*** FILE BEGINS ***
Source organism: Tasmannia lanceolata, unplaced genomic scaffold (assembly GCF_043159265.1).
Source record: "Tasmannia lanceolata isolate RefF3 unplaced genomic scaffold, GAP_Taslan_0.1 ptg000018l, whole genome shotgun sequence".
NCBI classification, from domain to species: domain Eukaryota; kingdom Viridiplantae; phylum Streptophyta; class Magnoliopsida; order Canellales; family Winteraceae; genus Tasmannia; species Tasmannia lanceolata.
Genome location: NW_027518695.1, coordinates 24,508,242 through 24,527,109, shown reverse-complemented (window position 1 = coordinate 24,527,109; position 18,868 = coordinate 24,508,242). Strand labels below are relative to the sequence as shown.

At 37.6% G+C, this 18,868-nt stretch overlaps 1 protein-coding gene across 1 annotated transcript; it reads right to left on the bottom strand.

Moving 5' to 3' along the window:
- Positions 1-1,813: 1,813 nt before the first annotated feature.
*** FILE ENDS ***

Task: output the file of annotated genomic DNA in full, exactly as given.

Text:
Source organism: Tasmannia lanceolata, unplaced genomic scaffold (assembly GCF_043159265.1).
Source record: "Tasmannia lanceolata isolate RefF3 unplaced genomic scaffold, GAP_Taslan_0.1 ptg000018l, whole genome shotgun sequence".
NCBI classification, from domain to species: domain Eukaryota; kingdom Viridiplantae; phylum Streptophyta; class Magnoliopsida; order Canellales; family Winteraceae; genus Tasmannia; species Tasmannia lanceolata.
Genome location: NW_027518695.1, coordinates 24,508,242 through 24,527,109, shown reverse-complemented (window position 1 = coordinate 24,527,109; position 18,868 = coordinate 24,508,242). Strand labels below are relative to the sequence as shown.

At 37.6% G+C, this 18,868-nt stretch overlaps 1 protein-coding gene across 1 annotated transcript; it reads right to left on the bottom strand.

Moving 5' to 3' along the window:
- Positions 1-1,813: 1,813 nt before the first annotated feature.